President Putin believes that the world energy market will feel the benefits from Russia's major energy projects very soon. "Russian companies are already carrying out projects of strategic importance for genuinely strengthening the global energy security system. We are looking at the development of the major Shtokman gas field. Intensive work on the construction of the North European Gas Pipeline is now underway. We are working on a project to lay a pipeline from Eastern Siberia to the Pacific coast, with a branch to the People's Republic of China."
President Putin also mentioned Russia's role in increasing the production of gas: "Russian companies are planning the active expansion of their activities in the fast-growing liquefied gas market."
The president said Russia would prepare specific proposals on energy security for the July G8 summit and is prepared to support major projects financially.
An important result of the G8 meeting in Moscow is the official support for atomic power engineering as the most accessible alternative to non-renewable hydrocarbon resources. The ministers discussed the prospects of nuclear power engineering, and a number of future scenarios, using Iran as an example. They came to the conclusion (reflected in the final document) that nuclear power engineering is very promising, especially for developing economies. In preparing for their summit in St. Petersburg, G8 leaders should determine the potential risks in this field and give poor nations a chance to get access to energy carriers.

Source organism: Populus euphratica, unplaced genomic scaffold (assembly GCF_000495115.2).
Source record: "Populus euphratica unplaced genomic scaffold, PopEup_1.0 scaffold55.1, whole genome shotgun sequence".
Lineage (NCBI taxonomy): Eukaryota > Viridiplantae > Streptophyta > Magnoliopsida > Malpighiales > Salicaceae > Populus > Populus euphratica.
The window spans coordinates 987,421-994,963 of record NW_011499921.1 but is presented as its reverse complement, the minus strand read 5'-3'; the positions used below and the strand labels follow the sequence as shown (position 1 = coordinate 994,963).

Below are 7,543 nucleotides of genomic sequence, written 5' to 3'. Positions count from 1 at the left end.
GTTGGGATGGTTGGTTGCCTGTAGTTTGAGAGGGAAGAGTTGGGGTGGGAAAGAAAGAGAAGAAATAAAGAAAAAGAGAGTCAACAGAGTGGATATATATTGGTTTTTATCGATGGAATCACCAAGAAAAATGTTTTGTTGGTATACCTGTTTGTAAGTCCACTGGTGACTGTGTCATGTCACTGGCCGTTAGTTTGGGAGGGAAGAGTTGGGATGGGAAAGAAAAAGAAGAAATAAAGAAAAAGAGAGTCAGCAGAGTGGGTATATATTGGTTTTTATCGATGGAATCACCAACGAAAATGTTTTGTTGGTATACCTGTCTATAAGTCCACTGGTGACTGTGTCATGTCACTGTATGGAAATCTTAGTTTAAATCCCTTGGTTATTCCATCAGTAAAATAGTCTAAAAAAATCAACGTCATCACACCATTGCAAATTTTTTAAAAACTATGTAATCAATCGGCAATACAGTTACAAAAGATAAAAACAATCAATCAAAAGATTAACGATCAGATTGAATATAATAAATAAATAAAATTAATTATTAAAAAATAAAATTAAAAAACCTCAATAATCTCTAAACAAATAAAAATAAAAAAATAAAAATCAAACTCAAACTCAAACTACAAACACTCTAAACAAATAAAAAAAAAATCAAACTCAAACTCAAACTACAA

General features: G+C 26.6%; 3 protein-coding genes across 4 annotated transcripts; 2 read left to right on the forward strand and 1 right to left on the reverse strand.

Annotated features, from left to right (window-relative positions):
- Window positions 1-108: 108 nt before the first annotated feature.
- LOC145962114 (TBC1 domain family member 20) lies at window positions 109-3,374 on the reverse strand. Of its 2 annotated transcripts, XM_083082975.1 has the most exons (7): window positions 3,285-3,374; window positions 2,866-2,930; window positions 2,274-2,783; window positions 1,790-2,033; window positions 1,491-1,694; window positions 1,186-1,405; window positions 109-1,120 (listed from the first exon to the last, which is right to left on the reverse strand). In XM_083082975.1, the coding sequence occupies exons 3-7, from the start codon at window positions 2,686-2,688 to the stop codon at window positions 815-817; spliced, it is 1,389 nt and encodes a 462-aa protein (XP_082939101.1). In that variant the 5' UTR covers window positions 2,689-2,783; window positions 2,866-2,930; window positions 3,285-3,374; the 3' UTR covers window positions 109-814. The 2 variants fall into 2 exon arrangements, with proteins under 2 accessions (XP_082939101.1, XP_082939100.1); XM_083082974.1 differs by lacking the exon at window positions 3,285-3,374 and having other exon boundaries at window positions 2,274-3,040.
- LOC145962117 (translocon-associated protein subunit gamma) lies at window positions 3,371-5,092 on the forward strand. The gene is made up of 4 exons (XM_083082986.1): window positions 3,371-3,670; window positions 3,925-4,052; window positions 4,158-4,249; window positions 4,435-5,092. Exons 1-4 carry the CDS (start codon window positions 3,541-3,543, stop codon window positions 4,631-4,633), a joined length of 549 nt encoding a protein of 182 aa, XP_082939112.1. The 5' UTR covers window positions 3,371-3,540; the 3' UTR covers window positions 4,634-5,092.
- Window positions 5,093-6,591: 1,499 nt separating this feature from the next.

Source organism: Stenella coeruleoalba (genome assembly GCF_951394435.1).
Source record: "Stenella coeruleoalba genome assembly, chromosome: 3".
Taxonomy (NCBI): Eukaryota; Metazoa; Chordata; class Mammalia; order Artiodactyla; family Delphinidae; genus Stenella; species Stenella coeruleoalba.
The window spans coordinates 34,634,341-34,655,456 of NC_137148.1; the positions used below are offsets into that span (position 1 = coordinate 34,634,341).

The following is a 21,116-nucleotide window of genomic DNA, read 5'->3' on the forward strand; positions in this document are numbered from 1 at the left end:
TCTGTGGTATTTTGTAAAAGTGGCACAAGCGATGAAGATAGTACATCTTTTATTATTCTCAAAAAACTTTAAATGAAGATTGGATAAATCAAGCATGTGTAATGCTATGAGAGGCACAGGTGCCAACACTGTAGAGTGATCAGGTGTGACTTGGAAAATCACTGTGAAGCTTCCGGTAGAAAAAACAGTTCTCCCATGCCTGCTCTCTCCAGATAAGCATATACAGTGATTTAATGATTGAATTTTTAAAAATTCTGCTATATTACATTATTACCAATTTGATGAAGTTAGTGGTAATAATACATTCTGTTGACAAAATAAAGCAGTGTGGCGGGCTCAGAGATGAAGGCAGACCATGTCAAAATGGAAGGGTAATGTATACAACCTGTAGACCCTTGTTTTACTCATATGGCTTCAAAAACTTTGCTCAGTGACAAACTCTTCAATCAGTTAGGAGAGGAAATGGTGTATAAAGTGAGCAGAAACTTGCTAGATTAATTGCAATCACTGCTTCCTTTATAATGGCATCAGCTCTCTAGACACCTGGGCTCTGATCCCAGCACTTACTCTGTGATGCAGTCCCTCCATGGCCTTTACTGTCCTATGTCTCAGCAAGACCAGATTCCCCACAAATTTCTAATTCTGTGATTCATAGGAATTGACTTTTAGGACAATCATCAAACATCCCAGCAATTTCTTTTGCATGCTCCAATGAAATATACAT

One of the most vigorous proponents of the nuclear power alternative was U.S. Energy Secretary Samuel W. Bodman. He had his own program in Moscow - to reveal the new U.S. strategy designed to enhance energy security in the U.S. and the rest of the world. The strategy is being referred to as the Global Nuclear Energy Partnership (GNEP). A U.S.- Russian rivalry is obviously emerging in the sphere of nuclear power engineering (Washington is not going to yield its leadership in nuclear power, even to G8). At the same time, such major components of the Russian and American programs as nuclear weapons non-proliferation, ecological safety and accessibility of nuclear materials to a broad range of consumers enable the two countries to bring their positions closer together and avoid excessive rivalry.